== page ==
She reiterated that higher education institutions must concurrently take immediate steps to ensure diversity is essential in the admissions process.
Panelists agreed it was important to understand the nuances of the SCOTUS decision within its legal jurisdiction before moving forward. It’s important to acknowledge what can and can’t be done.
“We (…) want to be very careful to not overstate what the United States Supreme Court did in these cases,” said Lee, noting that the court only dealt with Harvard and UNC’s affirmative action policies.
This means that the ruling did not cover race-neutral programs, the k-12 space, or employment programs. Students of color are still able to talk about race-related experiences in their application essays. Other adjacent cases, such as attacks on critical race theory, were not necessarily won by the plaintiffs, explained Lee.
She went on to point out that other admissions criteria such as legacy, AP courses, standardized tests, and prioritizing athletics or other extracurriculars that require a lot of financial resources, should factor into the discussion. Everything needs to be put on the table, added Lee, and society needs to think about innovative ways to be equitable.
Essentially, universities should redefine merit in a way that considers everyone’s unique background and experiences.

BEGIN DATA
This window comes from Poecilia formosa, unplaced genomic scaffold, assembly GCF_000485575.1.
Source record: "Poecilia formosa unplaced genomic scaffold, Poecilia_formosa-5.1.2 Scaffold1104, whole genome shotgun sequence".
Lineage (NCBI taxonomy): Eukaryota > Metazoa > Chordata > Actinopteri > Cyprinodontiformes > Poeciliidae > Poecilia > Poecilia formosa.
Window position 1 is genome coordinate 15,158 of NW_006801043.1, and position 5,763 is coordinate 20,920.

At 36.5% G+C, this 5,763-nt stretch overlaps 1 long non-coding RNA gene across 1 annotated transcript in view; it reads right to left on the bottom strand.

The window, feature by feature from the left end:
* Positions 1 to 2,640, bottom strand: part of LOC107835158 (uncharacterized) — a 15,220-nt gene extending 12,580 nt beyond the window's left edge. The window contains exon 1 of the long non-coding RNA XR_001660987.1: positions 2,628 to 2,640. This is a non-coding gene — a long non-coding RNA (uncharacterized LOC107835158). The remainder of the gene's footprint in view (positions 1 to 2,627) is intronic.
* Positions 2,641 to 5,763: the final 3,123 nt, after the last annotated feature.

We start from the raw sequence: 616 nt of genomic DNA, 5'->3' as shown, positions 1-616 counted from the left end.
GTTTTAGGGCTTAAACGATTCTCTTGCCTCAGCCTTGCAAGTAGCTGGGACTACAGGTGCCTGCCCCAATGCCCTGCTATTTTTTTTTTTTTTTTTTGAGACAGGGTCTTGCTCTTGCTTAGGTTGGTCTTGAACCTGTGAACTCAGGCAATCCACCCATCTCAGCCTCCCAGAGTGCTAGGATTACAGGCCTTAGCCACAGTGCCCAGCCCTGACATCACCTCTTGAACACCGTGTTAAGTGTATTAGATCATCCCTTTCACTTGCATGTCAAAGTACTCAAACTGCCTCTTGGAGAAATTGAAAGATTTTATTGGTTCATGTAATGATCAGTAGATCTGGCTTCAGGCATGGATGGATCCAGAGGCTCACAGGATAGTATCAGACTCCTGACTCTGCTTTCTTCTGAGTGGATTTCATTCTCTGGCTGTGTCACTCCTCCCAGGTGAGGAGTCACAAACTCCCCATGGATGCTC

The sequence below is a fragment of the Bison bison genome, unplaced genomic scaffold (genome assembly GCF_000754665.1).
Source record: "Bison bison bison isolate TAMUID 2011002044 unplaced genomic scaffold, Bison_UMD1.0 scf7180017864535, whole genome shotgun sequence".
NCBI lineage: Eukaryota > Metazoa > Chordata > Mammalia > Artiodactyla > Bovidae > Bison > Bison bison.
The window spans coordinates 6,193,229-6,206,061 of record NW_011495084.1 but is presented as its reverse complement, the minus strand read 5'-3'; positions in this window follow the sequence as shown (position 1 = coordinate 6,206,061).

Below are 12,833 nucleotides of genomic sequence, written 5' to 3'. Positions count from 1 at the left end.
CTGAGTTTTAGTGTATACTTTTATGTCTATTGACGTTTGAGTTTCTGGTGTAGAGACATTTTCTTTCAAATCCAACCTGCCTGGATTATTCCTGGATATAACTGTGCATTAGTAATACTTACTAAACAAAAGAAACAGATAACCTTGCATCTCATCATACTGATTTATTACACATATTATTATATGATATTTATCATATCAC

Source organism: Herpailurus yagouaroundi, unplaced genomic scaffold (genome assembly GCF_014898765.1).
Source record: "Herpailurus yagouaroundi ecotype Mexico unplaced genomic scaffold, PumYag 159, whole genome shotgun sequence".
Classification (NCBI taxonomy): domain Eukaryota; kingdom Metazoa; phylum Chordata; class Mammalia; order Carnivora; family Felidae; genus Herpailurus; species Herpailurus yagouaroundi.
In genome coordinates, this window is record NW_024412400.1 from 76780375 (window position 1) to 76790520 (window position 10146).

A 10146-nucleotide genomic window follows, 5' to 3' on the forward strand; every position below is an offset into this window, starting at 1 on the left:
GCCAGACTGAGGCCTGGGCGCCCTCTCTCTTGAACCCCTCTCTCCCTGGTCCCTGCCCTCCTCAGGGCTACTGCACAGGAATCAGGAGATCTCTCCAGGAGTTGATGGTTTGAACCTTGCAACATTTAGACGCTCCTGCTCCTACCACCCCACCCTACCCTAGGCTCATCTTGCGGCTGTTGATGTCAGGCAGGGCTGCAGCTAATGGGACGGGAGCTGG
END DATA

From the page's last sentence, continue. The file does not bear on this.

Chavis Jones, Associate Counsel at Lawyers’ Committee for Civil Rights Under Law, explained that DEIA efforts should be lawful and critical. He concurred that other policies must be implemented to ensure diversity in educational spaces. “This cannot overrule our shared values,” said Jones, referring to a “sleeping army of affinity-based alumni groups” that have the power to push institutions to ensure diversity.
Although there will likely be a negative impact on university admissions, society can value diversity in different ways and in different spaces. Diversity is important to the educational experience, and it is crucial to creating equity in our society. Coalitions must be built to combat the injustices in our system and move forward as a society.
Francisca Fajana, Director of Racial Justice Strategy at Latino Justice, said that eliminating racial discrimination means eliminating all of it, including but going well beyond affirmative action policies.
She quoted Supreme Court Justice Sotomayor, saying, “Ignoring race will not equalize a society that’s racially unequal.”